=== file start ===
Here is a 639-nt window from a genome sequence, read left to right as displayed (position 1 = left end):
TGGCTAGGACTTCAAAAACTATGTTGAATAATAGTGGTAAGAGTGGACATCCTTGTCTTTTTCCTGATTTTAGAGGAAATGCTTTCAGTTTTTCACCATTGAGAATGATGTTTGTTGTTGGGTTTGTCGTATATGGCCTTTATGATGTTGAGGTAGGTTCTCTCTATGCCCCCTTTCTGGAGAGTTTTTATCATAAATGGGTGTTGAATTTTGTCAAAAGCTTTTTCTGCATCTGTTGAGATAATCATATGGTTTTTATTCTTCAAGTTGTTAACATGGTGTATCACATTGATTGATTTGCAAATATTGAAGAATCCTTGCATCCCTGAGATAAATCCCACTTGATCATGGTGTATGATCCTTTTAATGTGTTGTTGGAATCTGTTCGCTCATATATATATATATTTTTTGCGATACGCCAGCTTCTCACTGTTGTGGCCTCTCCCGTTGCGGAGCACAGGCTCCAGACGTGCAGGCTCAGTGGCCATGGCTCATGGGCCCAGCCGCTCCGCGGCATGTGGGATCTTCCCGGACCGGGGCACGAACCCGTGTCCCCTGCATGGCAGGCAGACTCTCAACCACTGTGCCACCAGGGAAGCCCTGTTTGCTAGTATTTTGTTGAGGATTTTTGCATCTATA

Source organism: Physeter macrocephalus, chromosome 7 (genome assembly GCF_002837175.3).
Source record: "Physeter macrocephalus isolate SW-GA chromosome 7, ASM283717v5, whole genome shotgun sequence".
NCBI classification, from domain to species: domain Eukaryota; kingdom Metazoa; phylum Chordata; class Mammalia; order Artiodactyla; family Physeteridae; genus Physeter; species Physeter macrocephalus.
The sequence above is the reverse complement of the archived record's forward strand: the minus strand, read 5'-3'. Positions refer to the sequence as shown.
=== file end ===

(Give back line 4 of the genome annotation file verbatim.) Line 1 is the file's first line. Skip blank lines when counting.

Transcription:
Source record: "Physeter macrocephalus isolate SW-GA chromosome 7, ASM283717v5, whole genome shotgun sequence".